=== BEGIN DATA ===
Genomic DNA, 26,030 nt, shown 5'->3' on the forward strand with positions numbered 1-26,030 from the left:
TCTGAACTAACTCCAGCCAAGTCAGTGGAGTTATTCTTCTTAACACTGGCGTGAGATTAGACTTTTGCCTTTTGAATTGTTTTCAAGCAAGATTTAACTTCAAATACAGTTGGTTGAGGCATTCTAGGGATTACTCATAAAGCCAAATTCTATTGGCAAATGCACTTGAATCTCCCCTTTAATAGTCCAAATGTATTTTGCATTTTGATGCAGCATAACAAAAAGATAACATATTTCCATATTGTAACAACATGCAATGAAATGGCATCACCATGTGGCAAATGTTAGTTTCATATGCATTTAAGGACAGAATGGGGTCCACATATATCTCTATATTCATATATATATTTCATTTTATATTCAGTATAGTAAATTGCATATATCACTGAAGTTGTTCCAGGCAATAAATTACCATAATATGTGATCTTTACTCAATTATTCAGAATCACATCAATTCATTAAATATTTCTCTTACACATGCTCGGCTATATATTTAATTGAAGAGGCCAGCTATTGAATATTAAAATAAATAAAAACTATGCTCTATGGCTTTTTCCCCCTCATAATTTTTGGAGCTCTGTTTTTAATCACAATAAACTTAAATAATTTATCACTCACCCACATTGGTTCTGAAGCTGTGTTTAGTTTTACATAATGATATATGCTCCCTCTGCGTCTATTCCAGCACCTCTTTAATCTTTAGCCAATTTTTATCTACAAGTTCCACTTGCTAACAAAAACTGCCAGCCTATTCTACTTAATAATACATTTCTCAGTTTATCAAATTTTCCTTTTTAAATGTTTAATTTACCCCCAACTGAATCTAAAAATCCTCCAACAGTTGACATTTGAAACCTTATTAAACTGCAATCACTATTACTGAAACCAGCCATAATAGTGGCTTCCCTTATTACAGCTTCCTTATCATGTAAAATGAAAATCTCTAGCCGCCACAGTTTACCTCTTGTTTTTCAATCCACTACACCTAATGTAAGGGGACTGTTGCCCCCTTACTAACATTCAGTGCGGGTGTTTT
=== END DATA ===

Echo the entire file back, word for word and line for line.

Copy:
Genomic DNA, 26,030 nt, shown 5'->3' on the forward strand with positions numbered 1-26,030 from the left:
TCTGAACTAACTCCAGCCAAGTCAGTGGAGTTATTCTTCTTAACACTGGCGTGAGATTAGACTTTTGCCTTTTGAATTGTTTTCAAGCAAGATTTAACTTCAAATACAGTTGGTTGAGGCATTCTAGGGATTACTCATAAAGCCAAATTCTATTGGCAAATGCACTTGAATCTCCCCTTTAATAGTCCAAATGTATTTTGCATTTTGATGCAGCATAACAAAAAGATAACATATTTCCATATTGTAACAACATGCAATGAAATGGCATCACCATGTGGCAAATGTTAGTTTCATATGCATTTAAGGACAGAATGGGGTCCACATATATCTCTATATTCATATATATATTTCATTTTATATTCAGTATAGTAAATTGCATATATCACTGAAGTTGTTCCAGGCAATAAATTACCATAATATGTGATCTTTACTCAATTATTCAGAATCACATCAATTCATTAAATATTTCTCTTACACATGCTCGGCTATATATTTAATTGAAGAGGCCAGCTATTGAATATTAAAATAAATAAAAACTATGCTCTATGGCTTTTTCCCCCTCATAATTTTTGGAGCTCTGTTTTTAATCACAATAAACTTAAATAATTTATCACTCACCCACATTGGTTCTGAAGCTGTGTTTAGTTTTACATAATGATATATGCTCCCTCTGCGTCTATTCCAGCACCTCTTTAATCTTTAGCCAATTTTTATCTACAAGTTCCACTTGCTAACAAAAACTGCCAGCCTATTCTACTTAATAATACATTTCTCAGTTTATCAAATTTTCCTTTTTAAATGTTTAATTTACCCCCAACTGAATCTAAAAATCCTCCAACAGTTGACATTTGAAACCTTATTAAACTGCAATCACTATTACTGAAACCAGCCATAATAGTGGCTTCCCTTATTACAGCTTCCTTATCATGTAAAATGAAAATCTCTAGCCGCCACAGTTTACCTCTTGTTTTTCAATCCACTACACCTAATGTAAGGGGACTGTTGCCCCCTTACTAACATTCAGTGCGGGTGTTTT